Metropolitan News-Enterprise


Publication Date:: Monday, June 30, 2008


Page 1


Ninth Circuit Holds Van’s Message of ‘Jihad’ Protected Speech


By SHERRI M. OKAMOTO, Staff Writer


A Grass Valley man’s proclamation via block letters on his 1970 Volkswagen van that he was a terrorist carrying a weapon of mass destruction was political hyperbole protected by the First Amendment, the Ninth U.S. Circuit Court of Appeals ruled Friday.

A three judge panel concluded that police officers violated Matthew Fogel’s constitutional rights by arresting him and impounding the van upon which he had painted the message, as well as other slogans and paintings, but declined to impose liability against the officers, holding that a reasonable officer could have concluded the message was not protected under existing precedent.

Fogel painted block letters on the back of his van indicating he was a suicide bomber, and declaring “jihad” on the First Amendment and invoking Allah to praise the Patriot Act. The rest of the vehicle was decorated with slogans and paintings added by Fogel and his friends that had no political or threatening character.

When a citizen in the town located between Sacramento and Reno complained about the van, a police officer responded, but told his supervisor that the writing was merely satire. The supervisor disagreed, however, and ordered the officer to treat the situation like a bomb threat.


Officers testified that, upon being questioned about the van’s messages, Fogel said he wanted to “scare people into thinking.” The interviewing officer stated in a deposition that he found Fogel mild-mannered, and that he did not take the writing as a threat.

The officers did not follow standard bomb threat procedures at the scene or during a subsequent search of the van, but impounded the vehicle and arrested Fogel, who spent one night in jail before being released when the district attorney declined to press charges. The police department released Fogel’s van once he removed the writing.

Fogel filed a civil rights suit against the individual officers, the police department, and the city in the U.S. District Court for the Eastern District of California, where Judge David F. Levi assumed for the purposes of qualified immunity that the writing was protected speech, and that immunity attached. Granting the defendants’ motion for summary judgment, Levi also found that the city had not acted pursuant to an unconstitutional policy or practice.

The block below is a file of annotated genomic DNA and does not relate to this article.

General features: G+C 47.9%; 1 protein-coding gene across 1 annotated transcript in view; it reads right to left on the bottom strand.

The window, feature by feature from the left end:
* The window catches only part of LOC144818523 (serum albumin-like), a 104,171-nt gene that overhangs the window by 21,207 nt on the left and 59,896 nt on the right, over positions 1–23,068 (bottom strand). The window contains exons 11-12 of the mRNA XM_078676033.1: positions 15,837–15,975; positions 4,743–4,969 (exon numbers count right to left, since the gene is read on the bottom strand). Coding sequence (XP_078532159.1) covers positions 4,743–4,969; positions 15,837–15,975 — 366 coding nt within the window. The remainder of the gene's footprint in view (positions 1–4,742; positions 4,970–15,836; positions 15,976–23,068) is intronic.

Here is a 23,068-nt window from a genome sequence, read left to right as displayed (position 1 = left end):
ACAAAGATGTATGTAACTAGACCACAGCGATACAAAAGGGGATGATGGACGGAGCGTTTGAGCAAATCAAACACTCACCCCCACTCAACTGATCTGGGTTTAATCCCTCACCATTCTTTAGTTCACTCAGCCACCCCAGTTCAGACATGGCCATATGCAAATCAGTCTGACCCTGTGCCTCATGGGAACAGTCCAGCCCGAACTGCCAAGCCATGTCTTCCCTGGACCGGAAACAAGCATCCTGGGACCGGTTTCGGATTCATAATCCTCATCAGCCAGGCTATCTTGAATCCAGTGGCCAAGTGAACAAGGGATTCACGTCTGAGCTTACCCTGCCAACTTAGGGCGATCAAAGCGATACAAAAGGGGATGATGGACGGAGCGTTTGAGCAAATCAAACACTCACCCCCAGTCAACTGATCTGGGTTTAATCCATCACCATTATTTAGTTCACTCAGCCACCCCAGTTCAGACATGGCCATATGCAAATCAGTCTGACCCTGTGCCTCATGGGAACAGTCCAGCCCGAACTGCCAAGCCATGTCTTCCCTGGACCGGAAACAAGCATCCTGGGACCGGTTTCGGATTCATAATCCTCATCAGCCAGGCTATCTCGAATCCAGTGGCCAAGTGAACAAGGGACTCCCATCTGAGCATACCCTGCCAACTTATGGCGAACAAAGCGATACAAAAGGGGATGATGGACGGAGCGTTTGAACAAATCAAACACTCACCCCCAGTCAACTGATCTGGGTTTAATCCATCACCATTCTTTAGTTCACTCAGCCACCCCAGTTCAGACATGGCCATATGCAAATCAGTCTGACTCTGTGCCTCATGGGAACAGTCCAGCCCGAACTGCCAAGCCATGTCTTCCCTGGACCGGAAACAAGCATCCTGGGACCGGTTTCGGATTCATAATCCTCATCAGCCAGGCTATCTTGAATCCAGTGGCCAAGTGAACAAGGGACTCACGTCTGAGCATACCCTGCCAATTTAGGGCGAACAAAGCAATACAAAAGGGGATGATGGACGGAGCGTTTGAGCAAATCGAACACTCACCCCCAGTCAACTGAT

But Judge William A. Fletcher wrote for the Ninth Circuit that the message was political rhetoric, subject to First Amendment protection, and not a true threat.

True Threat

Citing the Ninth Circuit’s opinion in Planned Parenthood of the Columbia/Willamette, Inc. v. Am. Coal. of Life Activists, (2002) 290 F.3d 1058, Fletcher explained that a “true threat” is “‘an expression an expression of an intention to inflict evil, injury, or damage on another,’” that does not receive First Amendment protection.

But he added that threatening speech that can reasonably be characterized as political rhetoric or hyperbole is protected, particularly when such speech is not directed at specific individuals.

Examining the message on Fogel’s van in context, Fletcher concluded that the statements were not serious expressions of intent to cause harm because the First Amendment and Patriot Act references were “overtly political speech.”

He further noted that “reasonable observers would be hard-pressed to believe that an actual suicide bomber would so boldly announce his presence and intentions.”

Subjective Intent

Fletcher also pointed out that the officers who saw the van and its message did not behave as if they believed the speech was a true threat and there was no evidence that Fogel subjectively intended the speech as a true threat of serious harm, leading Fletcher to conclude that Fogel’s message was “exactly the kind of ‘unpleasantly sharp attack’” on the government that the First Amendment “welcomes and protects.”

Nonetheless, Fletcher concluded that the officers were entitled to qualified immunity because a reasonable officer could have concluded that Fogel’s speech was not protected by the First Amendment under existing precedent.

Reasoning that Fogel did not offer any proof that the city maintained an official policy of suppressing political speech protected by the First Amendment, or that any final policymaking official made a decision to violate his rights, Fletcher also concluded the city was not liable for the officers’ constitutional violation.

Judges Melvin Brunetti and Richard R. Clifton joined Fletcher in his opinion.

The case is Fogel v. Collins, 06-15395.


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